While the title of “sheriff” might sound outdated or bumbling ( it derives from shire-reeve or shire-keeper, the oldest appointment by the British crown ), America’s sheriffs hold surprising power. In California, their role is established by the Constitution and cannot be eliminated. And they are remarkably hard to control. Unlike the police, who serve at the will of their city council and city manager, sheriffs don’t answer to their county board of supervisors, whose only recourse, should they be unhappy with their sheriff, is to limit his budget.

This means sheriffs work directly for the voters in a role that is both political and peace-keeping. And in conservative Shasta County, a stand for the constitutional rights of the people and against the dictates of liberal Governor Newsom is a pretty safe stance for a sheriff to take.

But Magrini is certainly not alone. With his recent words and actions, he joins sheriffs across the country who have taken a stand to defend what they see as the constitutional rights of their constituents, even when those rights stand in opposition to the law. Magrini’s statements, if anything, have been remarkably soft-spoken and understated in comparison to others. Example: Idaho’s Sheriff Daryl Wheeler.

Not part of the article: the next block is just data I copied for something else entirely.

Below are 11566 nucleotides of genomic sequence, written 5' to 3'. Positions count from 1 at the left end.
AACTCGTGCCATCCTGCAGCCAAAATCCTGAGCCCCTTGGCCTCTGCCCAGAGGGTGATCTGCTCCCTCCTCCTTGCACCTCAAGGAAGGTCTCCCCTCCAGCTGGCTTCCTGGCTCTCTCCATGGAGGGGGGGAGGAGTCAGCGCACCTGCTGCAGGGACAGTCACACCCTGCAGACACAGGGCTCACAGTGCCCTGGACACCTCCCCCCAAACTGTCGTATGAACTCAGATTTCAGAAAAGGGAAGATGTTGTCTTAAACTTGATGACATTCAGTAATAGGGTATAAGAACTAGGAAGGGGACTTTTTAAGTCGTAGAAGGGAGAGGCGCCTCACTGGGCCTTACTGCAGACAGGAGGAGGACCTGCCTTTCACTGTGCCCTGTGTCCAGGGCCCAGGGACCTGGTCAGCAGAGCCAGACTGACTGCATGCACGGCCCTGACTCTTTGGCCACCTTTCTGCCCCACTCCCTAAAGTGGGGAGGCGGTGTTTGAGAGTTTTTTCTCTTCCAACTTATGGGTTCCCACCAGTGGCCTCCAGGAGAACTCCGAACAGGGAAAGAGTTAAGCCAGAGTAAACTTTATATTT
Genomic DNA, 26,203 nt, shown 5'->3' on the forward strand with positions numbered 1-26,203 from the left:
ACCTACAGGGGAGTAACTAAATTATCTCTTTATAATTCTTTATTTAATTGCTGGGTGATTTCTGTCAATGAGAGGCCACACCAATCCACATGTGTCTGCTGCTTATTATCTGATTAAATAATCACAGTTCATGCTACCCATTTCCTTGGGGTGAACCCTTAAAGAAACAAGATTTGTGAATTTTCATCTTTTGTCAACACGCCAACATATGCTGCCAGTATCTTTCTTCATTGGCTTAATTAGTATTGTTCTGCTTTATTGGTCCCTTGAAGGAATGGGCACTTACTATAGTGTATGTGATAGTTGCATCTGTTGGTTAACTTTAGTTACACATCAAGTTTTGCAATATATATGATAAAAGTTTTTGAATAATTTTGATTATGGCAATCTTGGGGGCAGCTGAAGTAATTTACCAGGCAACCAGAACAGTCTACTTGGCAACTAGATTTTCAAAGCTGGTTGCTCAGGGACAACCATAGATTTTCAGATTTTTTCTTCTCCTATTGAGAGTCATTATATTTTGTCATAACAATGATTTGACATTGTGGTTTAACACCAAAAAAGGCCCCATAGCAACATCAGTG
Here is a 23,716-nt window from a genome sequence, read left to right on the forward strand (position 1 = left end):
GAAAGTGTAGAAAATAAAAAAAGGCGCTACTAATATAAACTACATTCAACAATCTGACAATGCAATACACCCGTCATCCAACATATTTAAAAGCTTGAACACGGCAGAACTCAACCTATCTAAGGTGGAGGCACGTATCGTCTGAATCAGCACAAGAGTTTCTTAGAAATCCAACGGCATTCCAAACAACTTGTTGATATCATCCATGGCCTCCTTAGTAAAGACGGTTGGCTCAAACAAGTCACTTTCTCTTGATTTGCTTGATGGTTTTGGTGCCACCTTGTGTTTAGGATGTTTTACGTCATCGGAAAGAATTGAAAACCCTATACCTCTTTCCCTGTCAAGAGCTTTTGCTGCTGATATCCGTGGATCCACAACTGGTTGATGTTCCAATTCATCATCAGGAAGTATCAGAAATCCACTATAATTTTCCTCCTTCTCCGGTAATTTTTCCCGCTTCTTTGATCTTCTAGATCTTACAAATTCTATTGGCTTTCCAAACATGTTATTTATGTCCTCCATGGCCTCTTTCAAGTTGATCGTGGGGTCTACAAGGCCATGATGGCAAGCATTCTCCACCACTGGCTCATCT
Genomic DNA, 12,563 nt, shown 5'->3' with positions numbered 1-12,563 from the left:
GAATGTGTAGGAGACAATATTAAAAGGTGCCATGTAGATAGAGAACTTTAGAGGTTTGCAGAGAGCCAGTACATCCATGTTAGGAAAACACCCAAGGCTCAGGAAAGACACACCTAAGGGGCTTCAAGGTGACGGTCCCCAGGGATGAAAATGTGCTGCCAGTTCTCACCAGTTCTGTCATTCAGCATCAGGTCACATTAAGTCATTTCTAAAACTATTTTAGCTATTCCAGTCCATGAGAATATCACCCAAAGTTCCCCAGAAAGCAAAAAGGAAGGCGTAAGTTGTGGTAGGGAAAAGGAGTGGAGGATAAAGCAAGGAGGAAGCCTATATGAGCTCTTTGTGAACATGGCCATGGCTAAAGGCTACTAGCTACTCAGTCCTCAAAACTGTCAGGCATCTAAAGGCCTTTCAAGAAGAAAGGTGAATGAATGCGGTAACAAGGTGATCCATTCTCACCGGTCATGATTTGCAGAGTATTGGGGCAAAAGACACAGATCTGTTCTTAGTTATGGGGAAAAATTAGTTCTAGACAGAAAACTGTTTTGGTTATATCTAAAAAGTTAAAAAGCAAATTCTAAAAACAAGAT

Sheriffs like Wheeler, who support what they see as the constitutional rights of their citizens over the enforcement of existing law, have sometimes been referred to as “constitutional sheriffs. ” Prior to COVID-19, so-called constitutional sheriffs took stands on issues like land regulation, gun restrictions, and asset forfeiture. Some have organized under a group called the Constitutional Sheriffs and Peace Officers Association. (CSPOA)